- Radio Monique
Radio Monique (Later Radio 558) was an
offshore radiostation part financed by the Canadian Lottery 6/49, broadcasting to Holland from the Radio Carolineship, Ross Revenge.
Originally intended to broadcast in 1981 from a new radio ship called mv Magda Maria alongside a station to be called Radio Paradise (No relation to
Radio Paradise), this arrangement fell through and Radio Paradise never did make it to air, but for some test transmissions. On the way over to Europe the ship lost part of its aerial. Shortly after commencing tests, the Dutch navy towed the ship away. Monique however entered into an agreement with Ronan O'Rahillyof Radio Caroline to rent time on Caroline from October 1984. In fact, following antenna problems, the station began test transmissions on 15 December 1984 and commenced full programming at midday the following day on 963 kHz. Radio Caroline had broadcast for over a year from the Ross Revenge but failed to attract enough advertising to be able to continue alone.
It has been suggested that Monique's relationship with Caroline was originally intended to be temporary. The station provided some technical and tendering assistance to Caroline's rival
Laser 558, and it has been rumoured that Monique was considering moving its base of operations to the Laser ship "MV Communicator". If so, then the unexpected closure of Laser in 1985 put paid to the plan. Another suggestion is that the Laser operation was aimed at silencing any possible competition. See http://www.adroberts.net/ for details. Ad Roberts was a presenter on Monique at the time.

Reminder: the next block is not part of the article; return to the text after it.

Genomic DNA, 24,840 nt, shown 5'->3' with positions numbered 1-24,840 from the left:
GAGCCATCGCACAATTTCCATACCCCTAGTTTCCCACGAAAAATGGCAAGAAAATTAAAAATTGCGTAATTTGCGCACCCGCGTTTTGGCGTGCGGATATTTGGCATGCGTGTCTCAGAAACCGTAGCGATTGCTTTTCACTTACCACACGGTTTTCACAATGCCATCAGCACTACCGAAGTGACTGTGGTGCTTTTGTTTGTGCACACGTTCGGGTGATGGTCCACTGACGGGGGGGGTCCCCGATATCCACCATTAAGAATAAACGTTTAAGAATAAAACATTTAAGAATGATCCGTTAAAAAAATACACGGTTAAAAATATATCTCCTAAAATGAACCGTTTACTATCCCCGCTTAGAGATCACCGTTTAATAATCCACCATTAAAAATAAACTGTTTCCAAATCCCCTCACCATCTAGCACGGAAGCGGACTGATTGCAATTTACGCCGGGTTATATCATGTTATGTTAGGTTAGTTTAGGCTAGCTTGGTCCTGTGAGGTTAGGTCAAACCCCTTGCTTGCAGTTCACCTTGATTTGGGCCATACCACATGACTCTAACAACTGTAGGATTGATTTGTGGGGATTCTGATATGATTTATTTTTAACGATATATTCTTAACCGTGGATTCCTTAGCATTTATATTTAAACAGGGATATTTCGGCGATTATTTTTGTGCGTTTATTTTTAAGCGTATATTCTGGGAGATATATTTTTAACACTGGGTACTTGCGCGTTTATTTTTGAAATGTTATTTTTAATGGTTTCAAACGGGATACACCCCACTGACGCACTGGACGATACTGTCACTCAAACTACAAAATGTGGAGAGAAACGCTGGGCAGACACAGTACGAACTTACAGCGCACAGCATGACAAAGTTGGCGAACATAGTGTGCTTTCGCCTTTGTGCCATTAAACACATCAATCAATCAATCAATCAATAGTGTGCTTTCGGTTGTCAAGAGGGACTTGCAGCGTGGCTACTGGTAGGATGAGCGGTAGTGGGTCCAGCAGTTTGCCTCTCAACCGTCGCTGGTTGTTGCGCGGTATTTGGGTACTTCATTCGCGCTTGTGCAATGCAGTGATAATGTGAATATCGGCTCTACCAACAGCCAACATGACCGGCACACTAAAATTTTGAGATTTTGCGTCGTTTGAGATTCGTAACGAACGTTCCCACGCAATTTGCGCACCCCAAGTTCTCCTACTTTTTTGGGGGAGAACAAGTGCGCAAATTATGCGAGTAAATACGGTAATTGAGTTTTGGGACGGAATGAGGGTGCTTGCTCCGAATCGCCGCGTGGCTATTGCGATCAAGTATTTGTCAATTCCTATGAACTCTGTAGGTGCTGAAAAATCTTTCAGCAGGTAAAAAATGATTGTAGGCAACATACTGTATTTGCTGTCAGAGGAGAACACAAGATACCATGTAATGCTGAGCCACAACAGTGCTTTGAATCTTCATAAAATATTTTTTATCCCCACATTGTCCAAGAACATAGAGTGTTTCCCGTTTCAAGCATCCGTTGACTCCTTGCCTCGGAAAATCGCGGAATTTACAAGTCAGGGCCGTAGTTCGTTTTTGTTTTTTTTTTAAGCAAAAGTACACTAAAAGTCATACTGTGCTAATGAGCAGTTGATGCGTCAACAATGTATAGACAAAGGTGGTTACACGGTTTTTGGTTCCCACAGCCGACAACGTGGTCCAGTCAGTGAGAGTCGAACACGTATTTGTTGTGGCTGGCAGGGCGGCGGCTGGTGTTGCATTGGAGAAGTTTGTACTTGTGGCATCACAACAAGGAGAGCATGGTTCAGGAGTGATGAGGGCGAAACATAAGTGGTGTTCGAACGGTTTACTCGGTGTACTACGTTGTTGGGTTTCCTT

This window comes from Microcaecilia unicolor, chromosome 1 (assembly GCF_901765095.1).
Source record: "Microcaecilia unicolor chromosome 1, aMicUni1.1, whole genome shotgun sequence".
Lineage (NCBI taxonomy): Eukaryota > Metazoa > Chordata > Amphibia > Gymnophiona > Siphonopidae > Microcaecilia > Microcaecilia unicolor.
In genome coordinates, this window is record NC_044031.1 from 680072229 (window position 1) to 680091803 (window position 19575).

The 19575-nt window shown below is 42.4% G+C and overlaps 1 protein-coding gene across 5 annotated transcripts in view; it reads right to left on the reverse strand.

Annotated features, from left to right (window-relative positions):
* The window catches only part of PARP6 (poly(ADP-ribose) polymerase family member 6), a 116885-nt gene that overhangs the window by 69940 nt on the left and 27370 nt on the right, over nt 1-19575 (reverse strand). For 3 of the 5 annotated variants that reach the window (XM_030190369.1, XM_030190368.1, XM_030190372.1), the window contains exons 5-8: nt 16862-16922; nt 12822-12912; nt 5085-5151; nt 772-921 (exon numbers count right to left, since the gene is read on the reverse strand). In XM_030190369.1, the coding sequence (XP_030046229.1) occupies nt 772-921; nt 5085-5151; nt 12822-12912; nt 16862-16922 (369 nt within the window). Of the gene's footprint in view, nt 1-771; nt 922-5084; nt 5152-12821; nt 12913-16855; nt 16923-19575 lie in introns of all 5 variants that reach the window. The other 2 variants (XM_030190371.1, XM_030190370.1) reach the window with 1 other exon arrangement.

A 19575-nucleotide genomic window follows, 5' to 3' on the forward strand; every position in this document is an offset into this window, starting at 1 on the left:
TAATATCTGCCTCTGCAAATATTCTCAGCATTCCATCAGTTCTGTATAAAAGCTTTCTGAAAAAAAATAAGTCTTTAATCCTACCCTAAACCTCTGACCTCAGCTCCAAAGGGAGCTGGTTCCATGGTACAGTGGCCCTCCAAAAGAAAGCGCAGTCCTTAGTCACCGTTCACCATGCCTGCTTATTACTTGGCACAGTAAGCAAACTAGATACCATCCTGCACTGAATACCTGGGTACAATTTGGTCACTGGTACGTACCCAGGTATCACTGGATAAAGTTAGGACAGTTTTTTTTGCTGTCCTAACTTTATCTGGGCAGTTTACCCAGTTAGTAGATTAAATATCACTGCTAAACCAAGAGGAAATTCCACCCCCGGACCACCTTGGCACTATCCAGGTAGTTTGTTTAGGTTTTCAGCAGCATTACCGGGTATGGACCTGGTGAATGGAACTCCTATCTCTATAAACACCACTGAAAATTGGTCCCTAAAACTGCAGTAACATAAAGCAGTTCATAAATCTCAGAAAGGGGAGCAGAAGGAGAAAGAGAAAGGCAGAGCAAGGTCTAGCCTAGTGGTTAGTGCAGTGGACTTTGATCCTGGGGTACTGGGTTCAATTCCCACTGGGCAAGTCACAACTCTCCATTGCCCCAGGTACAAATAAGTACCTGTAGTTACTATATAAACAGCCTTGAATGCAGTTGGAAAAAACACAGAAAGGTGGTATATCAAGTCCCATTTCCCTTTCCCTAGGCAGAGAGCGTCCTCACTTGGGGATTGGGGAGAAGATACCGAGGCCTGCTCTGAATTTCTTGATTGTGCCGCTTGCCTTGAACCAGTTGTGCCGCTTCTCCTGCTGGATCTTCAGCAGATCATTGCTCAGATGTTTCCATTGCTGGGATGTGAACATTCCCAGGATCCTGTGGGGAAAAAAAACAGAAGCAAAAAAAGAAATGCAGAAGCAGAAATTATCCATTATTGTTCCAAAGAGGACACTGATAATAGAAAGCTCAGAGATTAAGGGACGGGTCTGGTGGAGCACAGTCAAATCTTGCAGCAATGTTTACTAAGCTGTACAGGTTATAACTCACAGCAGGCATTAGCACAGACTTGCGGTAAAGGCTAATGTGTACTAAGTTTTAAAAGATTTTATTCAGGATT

In October 1987 Radio Monique was sold and a month later moved to 819 kHz. This move was necessary because Finland had started up a new 600 kW transmitter on 963 kHz. Shortly after, during a storm on 25 November 1987, the aerial mast broke on board the Ross Revenge. Caroline returned fairly quickly with a makeshift aerial but was initially unable to offer Monique a sufficient quality service. During the break Radio Monique became Radio 558 and in May 1988 returned on 558 kHz. Later the station made one more final move, this time to 819 kHz, and again changed its name accordingly.
On August 19, 1989 representatives of Britain's
Department of Trade and Industrytheir counterparts from the Netherlands Radio Regulatory Authority raided the Ross Revenge during the course of which equipment was wrecked or confiscated. It was claimed that Caroline's use of a short wave frequency 6215 kHz for the transmission of paid-for religious programmes was causing interference to maritime communications (although the shortwave transmissions had stopped on the day prior to the raid) but another possible reason for the raid was that Radio 819 was running cigarette adverts, a product banned from being advertised by European Union law. From the Dutch point-of-view however, the main reason was that 1.5 million people a day were listening to 819. No evidence of these audience figures can be found.
Part of the raid was broadcast live before officials finally cut off the transmitters. Dutch staff were arrested and taken back to the Netherlands, together with most of the broadcasting equipment. This included all studio equipment and most transmitter components. The transmitter used for Caroline was extensively damaged and is still beyond repair. The 50 kW transmitter used for Monique has been restored for display purposes after most of its parts had been handed back to radio Caroline after the offshore era. Caroline staff were not arrested and were left on the ship and Radio Caroline later recommenced broadcasts. Attempts were made to return Monique/819 to the air, but were unsuccessful. The supporting organisation on land had been dismantled prior to the raid on the ship.
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